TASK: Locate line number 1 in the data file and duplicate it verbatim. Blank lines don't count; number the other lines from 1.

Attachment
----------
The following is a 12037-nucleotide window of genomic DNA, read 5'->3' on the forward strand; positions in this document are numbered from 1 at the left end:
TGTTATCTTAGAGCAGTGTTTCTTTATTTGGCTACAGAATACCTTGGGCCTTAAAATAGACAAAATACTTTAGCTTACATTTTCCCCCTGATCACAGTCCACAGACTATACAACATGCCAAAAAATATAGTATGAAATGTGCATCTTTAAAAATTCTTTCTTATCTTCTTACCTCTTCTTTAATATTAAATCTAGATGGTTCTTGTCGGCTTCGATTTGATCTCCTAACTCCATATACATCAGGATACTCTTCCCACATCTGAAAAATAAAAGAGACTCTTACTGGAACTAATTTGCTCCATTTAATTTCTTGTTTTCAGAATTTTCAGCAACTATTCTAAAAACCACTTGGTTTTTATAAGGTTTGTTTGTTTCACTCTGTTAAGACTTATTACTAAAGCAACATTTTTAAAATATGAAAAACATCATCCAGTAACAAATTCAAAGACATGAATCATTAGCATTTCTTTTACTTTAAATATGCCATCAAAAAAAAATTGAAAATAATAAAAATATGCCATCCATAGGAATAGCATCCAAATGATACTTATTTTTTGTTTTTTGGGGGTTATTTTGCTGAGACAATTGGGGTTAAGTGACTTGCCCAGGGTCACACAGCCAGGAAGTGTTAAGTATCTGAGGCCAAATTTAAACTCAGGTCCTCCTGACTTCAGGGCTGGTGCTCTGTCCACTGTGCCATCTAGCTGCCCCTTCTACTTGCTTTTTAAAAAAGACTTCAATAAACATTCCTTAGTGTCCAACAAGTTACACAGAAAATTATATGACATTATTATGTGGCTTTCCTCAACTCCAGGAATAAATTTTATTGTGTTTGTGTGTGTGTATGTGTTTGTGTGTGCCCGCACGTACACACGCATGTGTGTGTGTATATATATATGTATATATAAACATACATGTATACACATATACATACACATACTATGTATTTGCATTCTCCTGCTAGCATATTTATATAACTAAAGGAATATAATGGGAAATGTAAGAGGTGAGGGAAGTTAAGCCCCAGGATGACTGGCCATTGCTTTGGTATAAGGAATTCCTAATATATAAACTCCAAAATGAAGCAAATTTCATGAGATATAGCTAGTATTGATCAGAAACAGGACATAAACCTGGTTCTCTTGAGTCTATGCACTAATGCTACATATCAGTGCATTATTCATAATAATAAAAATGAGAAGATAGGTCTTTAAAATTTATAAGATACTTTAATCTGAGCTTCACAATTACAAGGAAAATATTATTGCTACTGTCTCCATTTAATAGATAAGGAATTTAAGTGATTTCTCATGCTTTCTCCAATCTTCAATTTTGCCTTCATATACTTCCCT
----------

The following is a 12037-nucleotide window of genomic DNA, read 5'->3' on the forward strand; positions in this document are numbered from 1 at the left end: